Monday, July 19, 2010

Standing in the Mystery

Among the readings for the 8th Sunday after Pentecost are Colossians 1:15-28 and Luke 10:38-42

It must have been fall when Mary Oliver wrote her poem “In Blackwater Woods.” Listen to its opening lines:

Look, the trees
are turning
their own bodies
into pillars

of light,
are giving off the rich
fragrance of cinnamon
and fulfillment…

The poem gives voice to a bittersweet melancholic aching over the beauty of the moment that soon will dissolve into the change and loss of a season. And the poem ends:

To live in this world

you must be able
to do three things:
to love what is mortal;
to hold it

against your bones knowing
your own life depends on it;
and, when the time comes to let it go,
to let it go.

That’s a poem I brought to a graveside in June, when Sherry’s family gathered in the College cemetery for the interment of her ashes. Mary Oliver, writing from the pain of her own deep loss in the death of her life partner Molly, has given us words that go to the heart of being mortal—words that recognize the pain of a family standing at the brink of a grave.

I’m judging that Oliver’s poem is a good place to start, as we consider the little family of Mary and Martha today. Each woman deals with her own mortality in a rather classical way. I wonder what happens when we see their story through the lens of that poem, and watch each of them holding something against her bones, knowing that her life depends on it, and then must let it go.

I celebrated the eucharist at Williamstown Commons on Wednesday, and read this Gospel there. In the circle were ten women and two men. I asked if they saw themselves as Martha, or as Mary. I got no takers, either time.

I wondered if this had something to do with where they are in life now, so I regrouped and asked, “What if we went back twenty years? Were any of you Martha when you were younger?’ That drew a smile from one lady.

Linda, from the activities staff, came in from the sidelines and tried her hand at it: “If Jesus came to your house, would you cook for him or wait on him?”

“Both!” answered Ruth.

Whereupon I, proper Anglican that I try to be, pounced on that moment of synthesis and agreed, “Yes, Jesus does need us to be both, doesn’t he? Both the activist and the contemplative are in us. We’re called to cook for him, and we’re called to sit with him.” (I didn’t think Linda had gone contemplative enough when she suggested that Mary had waited on Jesus: she had waited with him, in him, for him.)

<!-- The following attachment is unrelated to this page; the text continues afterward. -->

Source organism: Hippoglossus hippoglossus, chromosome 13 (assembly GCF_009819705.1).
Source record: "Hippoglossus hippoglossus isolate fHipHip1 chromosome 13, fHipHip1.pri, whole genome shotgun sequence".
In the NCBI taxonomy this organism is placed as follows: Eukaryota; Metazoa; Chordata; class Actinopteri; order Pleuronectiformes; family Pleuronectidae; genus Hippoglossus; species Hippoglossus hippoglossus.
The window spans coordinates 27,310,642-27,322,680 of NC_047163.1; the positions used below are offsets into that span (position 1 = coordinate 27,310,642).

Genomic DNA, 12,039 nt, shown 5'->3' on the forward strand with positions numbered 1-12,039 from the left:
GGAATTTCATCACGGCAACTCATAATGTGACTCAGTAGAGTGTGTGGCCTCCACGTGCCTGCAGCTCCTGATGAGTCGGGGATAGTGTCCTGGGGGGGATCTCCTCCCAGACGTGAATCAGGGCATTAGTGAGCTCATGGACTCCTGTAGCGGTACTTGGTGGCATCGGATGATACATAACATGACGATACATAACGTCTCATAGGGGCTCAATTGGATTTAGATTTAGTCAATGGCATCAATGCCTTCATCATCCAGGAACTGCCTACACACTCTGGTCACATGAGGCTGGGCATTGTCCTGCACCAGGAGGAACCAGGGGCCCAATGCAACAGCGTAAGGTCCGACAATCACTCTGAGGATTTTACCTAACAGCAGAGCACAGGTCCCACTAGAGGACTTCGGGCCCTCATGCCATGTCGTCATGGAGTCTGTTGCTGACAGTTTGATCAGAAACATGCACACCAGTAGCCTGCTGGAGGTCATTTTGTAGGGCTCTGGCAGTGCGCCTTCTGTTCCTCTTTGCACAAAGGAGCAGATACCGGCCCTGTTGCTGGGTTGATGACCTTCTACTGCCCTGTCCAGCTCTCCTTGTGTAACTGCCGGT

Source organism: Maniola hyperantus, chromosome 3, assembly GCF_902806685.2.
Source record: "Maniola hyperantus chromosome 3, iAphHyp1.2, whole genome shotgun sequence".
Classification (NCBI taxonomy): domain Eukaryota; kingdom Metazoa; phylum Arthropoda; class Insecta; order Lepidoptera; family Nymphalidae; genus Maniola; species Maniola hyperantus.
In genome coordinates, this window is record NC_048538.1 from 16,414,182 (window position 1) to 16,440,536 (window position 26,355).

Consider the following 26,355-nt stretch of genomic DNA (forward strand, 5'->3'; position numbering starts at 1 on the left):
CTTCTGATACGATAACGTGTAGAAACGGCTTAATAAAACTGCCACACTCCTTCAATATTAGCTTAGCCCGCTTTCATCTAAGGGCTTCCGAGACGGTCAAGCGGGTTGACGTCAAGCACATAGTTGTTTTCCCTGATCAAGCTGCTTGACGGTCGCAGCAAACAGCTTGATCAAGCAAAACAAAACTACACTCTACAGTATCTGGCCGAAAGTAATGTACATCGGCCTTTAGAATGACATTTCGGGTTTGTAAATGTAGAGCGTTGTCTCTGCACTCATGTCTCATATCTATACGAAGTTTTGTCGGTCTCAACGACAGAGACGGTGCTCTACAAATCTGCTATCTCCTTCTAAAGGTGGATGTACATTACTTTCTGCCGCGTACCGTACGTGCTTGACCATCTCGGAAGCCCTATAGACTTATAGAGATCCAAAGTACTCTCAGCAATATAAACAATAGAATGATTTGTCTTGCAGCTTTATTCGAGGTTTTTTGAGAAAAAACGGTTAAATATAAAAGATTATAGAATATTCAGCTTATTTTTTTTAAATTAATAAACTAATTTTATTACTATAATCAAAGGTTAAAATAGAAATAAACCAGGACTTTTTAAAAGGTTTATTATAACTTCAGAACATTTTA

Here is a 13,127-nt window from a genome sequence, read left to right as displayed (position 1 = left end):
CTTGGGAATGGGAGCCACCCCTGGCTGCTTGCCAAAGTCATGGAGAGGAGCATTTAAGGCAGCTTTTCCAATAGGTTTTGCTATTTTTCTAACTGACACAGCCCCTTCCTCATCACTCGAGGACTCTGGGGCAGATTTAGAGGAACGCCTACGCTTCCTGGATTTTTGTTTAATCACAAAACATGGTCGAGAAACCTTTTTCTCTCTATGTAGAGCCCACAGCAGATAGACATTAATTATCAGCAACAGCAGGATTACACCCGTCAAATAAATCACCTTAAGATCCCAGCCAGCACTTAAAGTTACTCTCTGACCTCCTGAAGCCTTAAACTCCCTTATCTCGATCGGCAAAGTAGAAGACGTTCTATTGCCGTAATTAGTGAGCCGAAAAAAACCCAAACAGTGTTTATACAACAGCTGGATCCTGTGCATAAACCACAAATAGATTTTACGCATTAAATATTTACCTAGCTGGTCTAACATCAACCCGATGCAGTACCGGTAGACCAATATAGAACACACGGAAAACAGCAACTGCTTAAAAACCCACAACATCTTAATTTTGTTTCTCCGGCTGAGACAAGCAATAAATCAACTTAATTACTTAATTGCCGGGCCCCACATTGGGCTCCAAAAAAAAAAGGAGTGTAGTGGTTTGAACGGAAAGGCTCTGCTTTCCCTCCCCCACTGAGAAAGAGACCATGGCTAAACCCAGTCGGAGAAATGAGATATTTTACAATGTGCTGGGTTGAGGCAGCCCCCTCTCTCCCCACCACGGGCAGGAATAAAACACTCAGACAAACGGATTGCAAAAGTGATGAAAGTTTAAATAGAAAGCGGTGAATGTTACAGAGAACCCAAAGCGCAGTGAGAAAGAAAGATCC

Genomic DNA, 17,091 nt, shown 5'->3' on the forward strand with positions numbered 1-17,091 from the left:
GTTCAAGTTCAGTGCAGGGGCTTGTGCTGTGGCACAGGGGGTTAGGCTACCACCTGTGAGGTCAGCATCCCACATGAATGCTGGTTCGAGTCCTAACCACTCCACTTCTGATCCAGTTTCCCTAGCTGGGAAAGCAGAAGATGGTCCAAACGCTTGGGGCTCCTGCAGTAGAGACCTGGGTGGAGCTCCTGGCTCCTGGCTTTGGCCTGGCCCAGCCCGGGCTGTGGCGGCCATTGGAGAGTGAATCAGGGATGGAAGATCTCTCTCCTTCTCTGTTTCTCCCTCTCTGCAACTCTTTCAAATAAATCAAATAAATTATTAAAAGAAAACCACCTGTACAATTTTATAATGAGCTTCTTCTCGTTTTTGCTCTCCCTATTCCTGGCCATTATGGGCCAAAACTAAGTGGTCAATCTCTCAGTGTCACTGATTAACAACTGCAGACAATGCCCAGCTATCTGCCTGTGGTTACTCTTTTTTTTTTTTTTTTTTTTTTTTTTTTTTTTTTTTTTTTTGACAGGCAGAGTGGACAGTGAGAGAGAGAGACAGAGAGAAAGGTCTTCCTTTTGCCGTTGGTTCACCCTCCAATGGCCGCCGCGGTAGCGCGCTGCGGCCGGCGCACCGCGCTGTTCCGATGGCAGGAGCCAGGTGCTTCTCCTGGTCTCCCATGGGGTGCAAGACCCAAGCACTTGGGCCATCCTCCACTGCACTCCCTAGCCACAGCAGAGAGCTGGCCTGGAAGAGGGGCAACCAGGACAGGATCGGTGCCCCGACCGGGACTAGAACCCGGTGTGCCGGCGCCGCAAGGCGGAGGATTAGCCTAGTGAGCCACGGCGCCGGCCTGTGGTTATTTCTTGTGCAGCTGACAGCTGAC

So yes, this little story helps feed theology for two thousand years of teaching that we are saved, not by our good works, nor by our formulas and practices of faith: we are saved by God’s grace working through both faith and works, God’s goodness leavening the lump of both our believing and our serving, God’s Spirit shaping and reshaping us from the inside out and from the outside in.

The good news in this little story is that when our lives are completed, we aren’t going to be judged by how good we’ve been, either at cooking meals for Jesus or at developing our prayer life with Jesus. We’re shown in our second lesson today how we stand before God, and that is in the rich glory of a mystery, which is Christ in us, the hope of glory. We’re given the grace to stand before God, neither defining ourselves as Christian activists nor certified as Anglican contemplatives, but persuaded that Jesus Christ is in us and we are in him.

We stand in this mystery here at this table of new life, and we stand in this mystery at home in our kitchens, in our living rooms, at our workplaces, and in the great outdoors, in nursing homes, at graveside, at all times and in all places. What is expected of us, as we stand in this mystery, is that we be aware of what is being given to us, that we be alert to what is being asked of us, that we recognize the Spirit of God.

In our Gospel today, Mary’s doing fine at that, but Martha needs some coaching. The help she wants isn’t the help she needs. What she’s holding against her bones, believing that her life depends on it, is her work at the stove. It’s not all drudgery. This is part of her mortal life that she loves, feeding people, and she’s good at it. Her nature is to do. She’s at home in a culture of doing, and I’ll bet a whole lot of people around her depended on all that she did.

If I put myself in her sandals, I might need to admit that what I’m holding against my bones is my reputation as an in-charge competent person, and perhaps my high standards and demanding self-expectation. Don’t tell me I have to let go of my abilities and my standards! That’s not the help I want. I want someone to help me in-keeping-with my abilities and standards and expectation. Do I have to let go of those?

It would seem so, because Jesus is offering something more valuable, and more demanding, not what I want, but what I need.

And if I try to slip into the sandals of Mary, I’m receiving what I need as I sit with Jesus, who opens me to be all that I am, invites me into a culture of being that will keep renewing me all my days-- but the purity and intensity of these moments cannot last. What I’m hearing I will continue to hold against my bones, knowing that my life depends on it, but what I’m hearing calls me to active love, fruitful service, and, yes, to my sister, who has a proper claim on me. To act on what I know, it’s soon time for me to let go of this tutorial with the Teacher, and to get on with life in service to this larger life that he gives.

There is need of only one thing, we hear him say. Not contemplation, not action, but hearing the call, receiving the gift, recognizing the Spirit, exercising the freedom to choose, loving God in all and above all.

(Mary Oliver’s poem appears in her “New and Selected Poems, Volume Two,” Beacon Press, 2004.)